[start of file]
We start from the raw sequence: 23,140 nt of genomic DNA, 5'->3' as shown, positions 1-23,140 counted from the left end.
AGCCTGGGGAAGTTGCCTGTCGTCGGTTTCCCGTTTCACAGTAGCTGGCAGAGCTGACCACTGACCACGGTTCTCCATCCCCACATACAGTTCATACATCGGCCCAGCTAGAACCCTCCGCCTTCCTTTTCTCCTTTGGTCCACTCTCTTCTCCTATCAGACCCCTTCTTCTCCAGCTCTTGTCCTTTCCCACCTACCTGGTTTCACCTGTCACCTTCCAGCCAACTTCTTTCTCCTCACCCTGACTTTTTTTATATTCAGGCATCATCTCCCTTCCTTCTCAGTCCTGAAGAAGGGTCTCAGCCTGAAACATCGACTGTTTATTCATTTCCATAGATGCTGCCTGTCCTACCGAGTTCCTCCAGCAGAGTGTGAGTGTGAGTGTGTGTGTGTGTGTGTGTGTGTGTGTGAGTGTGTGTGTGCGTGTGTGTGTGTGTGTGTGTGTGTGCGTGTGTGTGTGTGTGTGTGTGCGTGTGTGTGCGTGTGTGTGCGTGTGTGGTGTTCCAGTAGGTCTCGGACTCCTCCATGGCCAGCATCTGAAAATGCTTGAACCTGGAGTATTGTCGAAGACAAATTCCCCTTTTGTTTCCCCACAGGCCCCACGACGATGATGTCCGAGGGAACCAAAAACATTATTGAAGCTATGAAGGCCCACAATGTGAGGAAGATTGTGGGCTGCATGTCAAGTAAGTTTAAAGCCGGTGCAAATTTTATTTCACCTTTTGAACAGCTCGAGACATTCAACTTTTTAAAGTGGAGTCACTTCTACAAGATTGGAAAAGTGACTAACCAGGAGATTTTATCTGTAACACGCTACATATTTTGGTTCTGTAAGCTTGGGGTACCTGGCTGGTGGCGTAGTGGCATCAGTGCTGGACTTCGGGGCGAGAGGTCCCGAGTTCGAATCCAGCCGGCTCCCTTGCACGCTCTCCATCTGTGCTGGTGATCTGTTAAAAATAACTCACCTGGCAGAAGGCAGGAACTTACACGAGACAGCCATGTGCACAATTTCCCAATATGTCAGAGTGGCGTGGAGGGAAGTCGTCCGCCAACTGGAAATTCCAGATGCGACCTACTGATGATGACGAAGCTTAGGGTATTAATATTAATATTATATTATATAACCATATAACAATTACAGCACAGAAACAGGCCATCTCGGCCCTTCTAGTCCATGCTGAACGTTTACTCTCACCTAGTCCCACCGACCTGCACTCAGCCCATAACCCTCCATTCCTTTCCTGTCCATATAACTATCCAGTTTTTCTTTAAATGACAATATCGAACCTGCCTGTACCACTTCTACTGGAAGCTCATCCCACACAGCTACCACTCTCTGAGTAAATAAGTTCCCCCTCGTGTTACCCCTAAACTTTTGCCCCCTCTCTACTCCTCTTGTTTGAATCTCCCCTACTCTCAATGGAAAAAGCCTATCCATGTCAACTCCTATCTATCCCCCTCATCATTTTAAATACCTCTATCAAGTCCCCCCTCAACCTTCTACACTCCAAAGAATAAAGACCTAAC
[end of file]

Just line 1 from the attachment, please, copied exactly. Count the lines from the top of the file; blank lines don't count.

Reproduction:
We start from the raw sequence: 23,140 nt of genomic DNA, 5'->3' as shown, positions 1-23,140 counted from the left end.